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Every Herb Has a Story: Oregon Grape

10/19/2011 4:55:18 PM

Tags: Oregon Grape, Medicine Cabinet, Every Herb Has A Story, Randy Buresh, Health Benefits, Stress, Bitter

R.BureshRandy Buresh (Registered Nurse and Herbalist), is the co-owner and founder of Oregon’s Wild Harvest. Oregon’s Wild Harvest grows, harvests and produces their own medicinal herbal products, many of which use the herbs grown on their certified Biodynamic® and Organic farm in Sandy, Oregon. 

Since Oregon grape (Mahonia spp.) is the state flower of Oregon, we thought it would be nice to spend a little time telling you about the Pacific Northwest's best kept secret.

10-19-2011-oregon grapeAs we have mentioned before, specific plants grow in the areas that people and animals live—not only to provide them with a food supply, but also to protect them from the stressors of living in such areas. Oregon grape is no exception.

This evergreen thrives here in the Great Northwest and grows deep in the coniferous forest. It likes shade and gets very little sun. Growing close to the ground, the conditions are very damp, where bacteria and fungus thrive. The leaves are sharp and very bitter. So, you would not find the deer eating them.  The bark is yellow to yellow-green, and the roots are almost orange. Right under the bark, you will find a very yellow alkaloid, the primary bioactive agent of Oregon grape, called berberine. Berberine is the same alkaloid found in goldenseal, which is what also gives goldenseal its yellow color. Berberine has been traditionally used as an antimicrobial and anti-inflammatory.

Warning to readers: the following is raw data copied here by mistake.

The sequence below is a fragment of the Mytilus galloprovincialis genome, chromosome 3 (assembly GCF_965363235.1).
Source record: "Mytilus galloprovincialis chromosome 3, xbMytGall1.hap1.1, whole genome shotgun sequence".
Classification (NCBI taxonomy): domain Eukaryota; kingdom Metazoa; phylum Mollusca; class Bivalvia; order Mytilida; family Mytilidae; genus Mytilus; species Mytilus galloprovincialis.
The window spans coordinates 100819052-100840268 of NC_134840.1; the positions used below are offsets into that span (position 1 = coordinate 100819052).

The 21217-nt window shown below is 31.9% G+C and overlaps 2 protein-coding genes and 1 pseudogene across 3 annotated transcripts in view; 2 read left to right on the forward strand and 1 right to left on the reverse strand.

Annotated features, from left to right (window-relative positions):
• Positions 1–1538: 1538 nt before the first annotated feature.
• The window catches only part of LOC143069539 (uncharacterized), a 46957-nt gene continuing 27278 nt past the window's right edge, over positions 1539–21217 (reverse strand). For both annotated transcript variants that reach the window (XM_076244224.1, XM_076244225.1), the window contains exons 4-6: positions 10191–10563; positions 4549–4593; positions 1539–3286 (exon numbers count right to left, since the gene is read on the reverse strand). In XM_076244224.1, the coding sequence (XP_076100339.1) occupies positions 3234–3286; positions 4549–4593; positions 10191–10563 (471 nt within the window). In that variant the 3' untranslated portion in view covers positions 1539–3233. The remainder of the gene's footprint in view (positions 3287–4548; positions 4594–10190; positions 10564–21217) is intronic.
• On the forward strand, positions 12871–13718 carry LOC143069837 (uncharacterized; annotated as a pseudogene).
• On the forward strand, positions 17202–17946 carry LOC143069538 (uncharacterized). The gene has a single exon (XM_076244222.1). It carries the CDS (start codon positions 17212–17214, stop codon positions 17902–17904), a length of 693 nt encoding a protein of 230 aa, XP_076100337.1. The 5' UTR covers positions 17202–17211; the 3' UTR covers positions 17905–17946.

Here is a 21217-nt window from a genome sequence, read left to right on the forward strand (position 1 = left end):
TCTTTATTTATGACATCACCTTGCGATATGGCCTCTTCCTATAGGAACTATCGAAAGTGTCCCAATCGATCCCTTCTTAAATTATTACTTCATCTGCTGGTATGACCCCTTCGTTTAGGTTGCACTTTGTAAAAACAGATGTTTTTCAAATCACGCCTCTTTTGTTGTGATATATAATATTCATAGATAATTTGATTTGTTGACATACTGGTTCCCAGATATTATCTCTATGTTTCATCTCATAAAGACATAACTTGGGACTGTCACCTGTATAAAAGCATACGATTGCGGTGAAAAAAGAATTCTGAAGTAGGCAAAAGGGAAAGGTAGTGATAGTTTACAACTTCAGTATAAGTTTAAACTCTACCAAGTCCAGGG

Oregon grape also contains the alkaloids oxyacanthine and oxyberberine, which function similarly to berberine. It has a long history of traditional use as a bitter, and helps to flush out the liver by stimulating the production of digestive enzymes and bile. 

Oregon grape is considered the northwest's goldenseal, having very similar qualities but at 25 percent the price. And, since goldenseal is an endangered species, Oregon grape is a great choice, as it can be found in good supply in the wild.

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